GRID: Many high-voltage transmission projects identified in a clean energy group’s new report as “shovel-ready” are caught up in financial and administrative barriers that could complicate their status as part of President Biden’s push to upgrade grid infrastructure. (Grist)

• The frequency of power failures has increased by 60% since 2015, a study shows, and cities aren’t prepared for their expected further growth as climate change makes heat waves more common. (New York Times)
• Texas lawmakers advance a bill to make power plant winterization mandatory, though their efforts to reform the state’s grid manager may put more political appointees on its board and do little to actually improve the grid’s performance, experts say. (Texas Tribune)

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The Bureau of Land Management approves a 350 MW solar and storage project to be built on public land in southern California. (Reuters, news release)
• Virginia regulators approve nine new solar facilities totalling nearly 500 MW for Dominion Energy in what will be the largest assemblage of new solar power in state history. (Virginian-Pilot)
• The world’s largest roofing company has installed more than 2,000 integrated solar roofs — more than competitor Tesla — and wants them to make up at least 10% of its annual installations. (Canary Media)

RENEWABLES: Clean power projects across the country, including sprawling solar installations and major offshore wind farms, are driving a wedge between environmentalists and conservationists with conflicting priorities. (Associated Press)

Environmental groups sue the U.S. Army Corps of Engineers, claiming it didn’t fully evaluate environmental impacts when approving a nationwide pipeline permit. (The Hill)
• The Army Corps of Engineers maintains its position under the Biden administration that the Dakota Access pipeline should not shut down during an environmental review. (Reuters)

President Biden’s clean-energy agenda hinges on key West Virginia lawmakers and their buy-in for a transition that could revive the economy in a state hit hard by coal’s ongoing decline. (Bloomberg, Charleston Gazette-Mail)
Ending reliance on coal-fired power is the “single most important issue” countries need to get started on as they prepare for the COP26 climate conference this year, the International Energy Agency’s head says. (Independent)
Coal’s downward spiral over the past decade suggests the fossil fuel is at the end of its lifetime — though an energy analyst notes it’ll take a massive increase in the pace of new renewable installations to fill the gap it leaves behind. (Bloomberg, Forbes)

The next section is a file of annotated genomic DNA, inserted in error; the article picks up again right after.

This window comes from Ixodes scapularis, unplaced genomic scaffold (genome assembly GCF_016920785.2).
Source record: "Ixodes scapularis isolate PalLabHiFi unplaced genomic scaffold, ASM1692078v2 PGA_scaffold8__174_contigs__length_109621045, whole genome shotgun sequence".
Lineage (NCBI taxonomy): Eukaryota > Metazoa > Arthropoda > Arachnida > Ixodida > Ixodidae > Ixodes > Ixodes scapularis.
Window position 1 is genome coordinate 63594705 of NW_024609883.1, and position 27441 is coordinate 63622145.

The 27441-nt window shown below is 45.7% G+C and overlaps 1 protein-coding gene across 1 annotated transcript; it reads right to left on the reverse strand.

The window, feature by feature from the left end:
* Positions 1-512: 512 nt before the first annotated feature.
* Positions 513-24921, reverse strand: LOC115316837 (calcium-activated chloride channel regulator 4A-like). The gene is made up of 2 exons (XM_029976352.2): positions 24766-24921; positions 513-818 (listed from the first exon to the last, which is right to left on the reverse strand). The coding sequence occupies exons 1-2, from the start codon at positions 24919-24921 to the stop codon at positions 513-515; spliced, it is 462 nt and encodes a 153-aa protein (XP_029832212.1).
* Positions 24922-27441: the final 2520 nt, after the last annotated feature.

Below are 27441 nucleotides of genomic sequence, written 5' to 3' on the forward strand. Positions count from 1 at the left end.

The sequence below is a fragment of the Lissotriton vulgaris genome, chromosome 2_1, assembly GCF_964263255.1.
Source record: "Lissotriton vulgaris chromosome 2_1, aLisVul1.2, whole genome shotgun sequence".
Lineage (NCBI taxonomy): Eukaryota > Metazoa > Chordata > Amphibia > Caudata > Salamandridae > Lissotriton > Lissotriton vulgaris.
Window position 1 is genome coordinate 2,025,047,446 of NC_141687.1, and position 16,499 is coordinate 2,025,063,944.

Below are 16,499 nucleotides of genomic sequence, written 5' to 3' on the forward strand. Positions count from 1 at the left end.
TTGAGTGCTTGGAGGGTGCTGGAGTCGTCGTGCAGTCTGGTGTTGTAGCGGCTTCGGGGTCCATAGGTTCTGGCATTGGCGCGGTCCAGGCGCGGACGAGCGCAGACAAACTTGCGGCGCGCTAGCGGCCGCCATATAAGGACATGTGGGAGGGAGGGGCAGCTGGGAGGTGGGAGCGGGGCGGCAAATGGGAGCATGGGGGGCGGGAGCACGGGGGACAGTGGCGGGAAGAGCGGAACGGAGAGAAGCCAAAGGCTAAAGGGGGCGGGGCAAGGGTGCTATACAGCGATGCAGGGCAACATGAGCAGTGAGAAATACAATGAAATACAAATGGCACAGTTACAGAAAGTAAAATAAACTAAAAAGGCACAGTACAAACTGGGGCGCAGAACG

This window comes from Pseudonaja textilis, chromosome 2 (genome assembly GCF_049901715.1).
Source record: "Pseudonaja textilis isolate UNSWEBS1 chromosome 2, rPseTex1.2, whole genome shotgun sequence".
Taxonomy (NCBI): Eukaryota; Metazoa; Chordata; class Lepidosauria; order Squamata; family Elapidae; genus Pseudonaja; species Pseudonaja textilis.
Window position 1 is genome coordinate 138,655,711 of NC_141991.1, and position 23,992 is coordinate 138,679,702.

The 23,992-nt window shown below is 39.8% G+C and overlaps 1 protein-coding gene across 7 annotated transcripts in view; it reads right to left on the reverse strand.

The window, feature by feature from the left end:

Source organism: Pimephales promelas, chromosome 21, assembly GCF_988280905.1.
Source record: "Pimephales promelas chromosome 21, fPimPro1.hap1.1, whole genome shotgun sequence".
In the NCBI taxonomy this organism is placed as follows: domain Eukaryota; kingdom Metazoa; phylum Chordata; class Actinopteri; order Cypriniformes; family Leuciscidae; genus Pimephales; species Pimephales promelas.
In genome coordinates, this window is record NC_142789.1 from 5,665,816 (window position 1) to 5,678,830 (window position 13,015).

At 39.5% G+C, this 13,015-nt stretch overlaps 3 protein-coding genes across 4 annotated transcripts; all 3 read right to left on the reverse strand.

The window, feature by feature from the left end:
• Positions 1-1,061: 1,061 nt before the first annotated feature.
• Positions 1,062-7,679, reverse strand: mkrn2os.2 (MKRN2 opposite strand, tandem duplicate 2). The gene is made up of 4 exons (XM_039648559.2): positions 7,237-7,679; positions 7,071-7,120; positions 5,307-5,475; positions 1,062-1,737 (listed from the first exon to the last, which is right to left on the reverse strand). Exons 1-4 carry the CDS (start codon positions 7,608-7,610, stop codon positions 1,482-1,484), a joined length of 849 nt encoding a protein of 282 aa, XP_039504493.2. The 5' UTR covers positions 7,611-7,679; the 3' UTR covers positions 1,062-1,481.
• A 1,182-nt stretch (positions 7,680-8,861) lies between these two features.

OIL & GAS: The EPA issues a notice of violation to a Virgin Islands oil refinery with a history of polluting nearby communities, saying the plant failed to measure its surrounding air quality. (Washington Post)

• The Department of Energy and 14 states launch a three-year program to boost electric vehicle adoption. (CleanTechnica)
• Twenty-five states have at least 1,000 non-residential electric vehicle chargers for both public and private use, with California, New York, Florida and Texas leading the count. (CleanTechnica)
• Uber is partnering with UK-based Arrival to develop an electric car “purpose-built” for ride hailing, though it won’t be exclusive to Uber. (The Verge)

NUCLEAR: The U.S. nuclear fleet includes several plants at risk of early retirement in the coming years as carbon emission reductions are a high priority on the national agenda. (S&P Global)

ADVOCACY: The decade-old nonprofit Soulardarity in Detroit has built up expertise and influence with local officials on clean energy issues. (Energy News Network)

COMMENTARY: President Biden’s appointment of people with backgrounds in community-based clean energy, environmental justice and labor to the Tennessee Valley Authority’s board represent a step toward tackling the climate emergency and building a more just energy system, writes a energy justice campaigner. (Energy News Network)

Kathryn brings her extensive editorial background to the Energy News Network team, where she oversees the early-morning production of ENN’s five email digest newsletters as well as distribution of ENN’s original journalism with other media outlets. From documenting chronic illness’ effect on college students to following the inner workings of Congress, Kathryn has built a broad experience in her more than five years working at major publications including The Week Magazine. Kathryn holds a Bachelor of Science in magazine journalism and information management and technology from Syracuse University.